Posts Tagged ‘rubber’

“So do you have any of that neoprene?”
From the DIY community that is what most plastics and rubber companies hear from a customer. You can’t really blame them, they don’t know about the different types of rubber and what they need for their application. In addition, people don’t want to sound “dumb” – they want to act like they know what they’re talking about and often “neoprene” is all they know. The best thing to do is phone your trusted plastics and rubber specialists, let them know about your application, and they’ll help you find the best material. Here is a primer of the commonly available rubber types:

Natural:

Just because it’s the “natural” grade of rubber does not imply poor performance! Natural rubber, in fact, has outstanding wear resistance and “Redco Safeguard” natural rubbers has excellent UV-resistance.

EPDM:
Commercial and premium grades have excellent weather resistance including UV-resistance. All Redco EPDM has excellent temperature resistance 220-250 F (depending on grade). Functions well as a gasket or seal, especially outdoors, but is weak to oil, gasoline, and other hydrocarbons.
NBR:
It is an economy grade rubber and has the advantage of price. This comes at the disadvantage of mechanical properties and chemical properties.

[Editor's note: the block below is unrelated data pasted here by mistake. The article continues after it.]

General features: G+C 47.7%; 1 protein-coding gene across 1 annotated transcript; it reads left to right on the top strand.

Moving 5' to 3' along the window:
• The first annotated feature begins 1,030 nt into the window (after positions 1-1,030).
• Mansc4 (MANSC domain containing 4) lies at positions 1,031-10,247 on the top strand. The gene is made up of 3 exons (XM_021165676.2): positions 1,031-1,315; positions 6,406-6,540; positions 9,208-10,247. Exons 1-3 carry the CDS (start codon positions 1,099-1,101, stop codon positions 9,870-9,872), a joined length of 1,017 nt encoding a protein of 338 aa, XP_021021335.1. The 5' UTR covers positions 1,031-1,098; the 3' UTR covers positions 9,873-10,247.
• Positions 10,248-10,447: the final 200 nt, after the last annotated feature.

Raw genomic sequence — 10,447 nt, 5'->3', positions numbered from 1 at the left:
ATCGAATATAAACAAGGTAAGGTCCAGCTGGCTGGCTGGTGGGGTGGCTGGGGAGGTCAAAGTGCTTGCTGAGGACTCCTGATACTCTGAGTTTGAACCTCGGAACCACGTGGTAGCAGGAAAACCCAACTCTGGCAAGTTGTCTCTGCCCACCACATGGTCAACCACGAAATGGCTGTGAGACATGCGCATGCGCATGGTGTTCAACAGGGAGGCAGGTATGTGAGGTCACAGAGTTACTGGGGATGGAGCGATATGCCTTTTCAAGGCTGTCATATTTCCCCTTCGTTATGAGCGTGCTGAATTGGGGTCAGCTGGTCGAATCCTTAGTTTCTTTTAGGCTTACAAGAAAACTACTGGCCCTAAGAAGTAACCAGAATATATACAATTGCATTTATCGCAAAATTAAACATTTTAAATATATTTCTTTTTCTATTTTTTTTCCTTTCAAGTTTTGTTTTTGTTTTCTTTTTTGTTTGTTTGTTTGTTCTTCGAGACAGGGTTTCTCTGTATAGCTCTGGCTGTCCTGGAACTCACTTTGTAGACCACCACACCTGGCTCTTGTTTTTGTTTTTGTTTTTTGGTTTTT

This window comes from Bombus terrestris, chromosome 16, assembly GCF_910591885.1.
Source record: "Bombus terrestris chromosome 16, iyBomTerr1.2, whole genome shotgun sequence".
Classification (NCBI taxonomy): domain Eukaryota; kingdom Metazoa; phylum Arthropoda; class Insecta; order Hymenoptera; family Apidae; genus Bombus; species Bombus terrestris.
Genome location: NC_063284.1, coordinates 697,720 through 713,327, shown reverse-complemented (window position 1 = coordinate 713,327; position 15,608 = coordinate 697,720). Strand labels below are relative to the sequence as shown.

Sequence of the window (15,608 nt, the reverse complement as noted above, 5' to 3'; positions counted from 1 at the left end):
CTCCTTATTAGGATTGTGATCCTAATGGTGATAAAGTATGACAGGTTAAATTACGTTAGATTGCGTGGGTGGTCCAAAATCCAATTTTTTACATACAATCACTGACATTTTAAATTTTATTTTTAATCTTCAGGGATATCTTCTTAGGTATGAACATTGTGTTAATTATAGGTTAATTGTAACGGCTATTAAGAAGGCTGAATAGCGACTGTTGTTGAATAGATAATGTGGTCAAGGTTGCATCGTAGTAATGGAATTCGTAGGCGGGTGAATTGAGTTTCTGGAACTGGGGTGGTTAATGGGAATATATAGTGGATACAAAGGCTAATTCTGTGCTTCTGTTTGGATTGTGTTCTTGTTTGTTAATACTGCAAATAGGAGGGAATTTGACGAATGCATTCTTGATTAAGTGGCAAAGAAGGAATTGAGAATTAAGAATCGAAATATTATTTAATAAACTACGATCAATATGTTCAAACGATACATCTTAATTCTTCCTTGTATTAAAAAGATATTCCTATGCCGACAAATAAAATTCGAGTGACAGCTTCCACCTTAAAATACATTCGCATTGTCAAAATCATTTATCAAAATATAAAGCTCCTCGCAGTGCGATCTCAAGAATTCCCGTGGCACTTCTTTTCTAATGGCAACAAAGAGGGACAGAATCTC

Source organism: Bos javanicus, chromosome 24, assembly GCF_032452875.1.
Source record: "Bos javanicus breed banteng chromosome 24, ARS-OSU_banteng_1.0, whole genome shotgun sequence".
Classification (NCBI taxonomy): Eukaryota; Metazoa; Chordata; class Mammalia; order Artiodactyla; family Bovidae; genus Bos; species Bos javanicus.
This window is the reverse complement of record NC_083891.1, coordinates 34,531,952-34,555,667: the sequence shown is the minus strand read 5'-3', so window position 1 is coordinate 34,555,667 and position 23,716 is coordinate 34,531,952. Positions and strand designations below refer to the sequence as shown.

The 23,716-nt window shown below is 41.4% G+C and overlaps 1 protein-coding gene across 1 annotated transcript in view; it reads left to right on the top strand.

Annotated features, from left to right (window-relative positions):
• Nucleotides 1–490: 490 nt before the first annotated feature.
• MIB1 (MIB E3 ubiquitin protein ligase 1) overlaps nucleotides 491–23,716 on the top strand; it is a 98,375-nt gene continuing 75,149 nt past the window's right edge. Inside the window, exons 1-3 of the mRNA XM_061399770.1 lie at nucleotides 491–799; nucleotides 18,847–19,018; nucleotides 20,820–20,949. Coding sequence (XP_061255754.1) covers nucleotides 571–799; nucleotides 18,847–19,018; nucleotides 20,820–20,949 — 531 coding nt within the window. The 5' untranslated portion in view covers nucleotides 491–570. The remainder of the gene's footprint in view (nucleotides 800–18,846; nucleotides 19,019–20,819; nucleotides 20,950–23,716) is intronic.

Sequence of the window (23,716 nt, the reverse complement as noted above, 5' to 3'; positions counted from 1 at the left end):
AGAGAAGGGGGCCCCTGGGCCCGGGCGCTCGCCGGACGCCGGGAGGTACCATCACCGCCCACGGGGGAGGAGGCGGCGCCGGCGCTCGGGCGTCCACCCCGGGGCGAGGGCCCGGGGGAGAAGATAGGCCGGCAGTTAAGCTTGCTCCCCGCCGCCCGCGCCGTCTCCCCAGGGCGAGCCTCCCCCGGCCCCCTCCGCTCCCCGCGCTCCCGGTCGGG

SBR:
An economy grade rubber that does in fact have good mechanical properties as well as wear/abrasion resistance; however, this comes at the cost of poor UV/weather resistance and resistance to oils, gas, and other hydrocarbons.
Neoprene:
Name recognition combined with a wide variety of “good” properties. However, it has limited performance in the cold, doesn’t excel at any one property, and depending on your application you may be needless paying for a higher grade neoprene that you do not need!
Other grades are available. If you want to get in touch with a rubber expert, please contact Redwood Plastics and Rubber.

Sheet Rubber For DIY Applications

Posted: October 3, 2018 in Uncategorized
Tags: , ,

Rubber is a topic we haven’t covered much on this blog so this is overdue! The main thing we hear is that people don’t really understand what types of rubber are out there or what they need for an application. Often people will ask for “neoprene” since it’s the only name they know. Neoprene has obtained a good reputation because it’s similar to a multi-tool: it does many things good, but it also isn’t optimal in many applications and a discussion with a rubber expert can lead you to a much better rubber choice.

Several other types of rubber including EPDM, natural gum, butyl, Viton, silicone, and SBR exist. In addition, each of those types of rubber exist in various strata of quality – general purpose, commercial grade, and premium grade. For example, natural gum rubber while being ‘natural’ is actually a premium grade product. We know of cases where people get quotes on natural rubber, primarily because it comes in some colors, and are shocked at the price. We’ve said this before and we’ll say it again: with plastics (and rubber) you will pay a premium for color with almost every product. When it comes to applications if at all possible it is best to take the default color it comes in.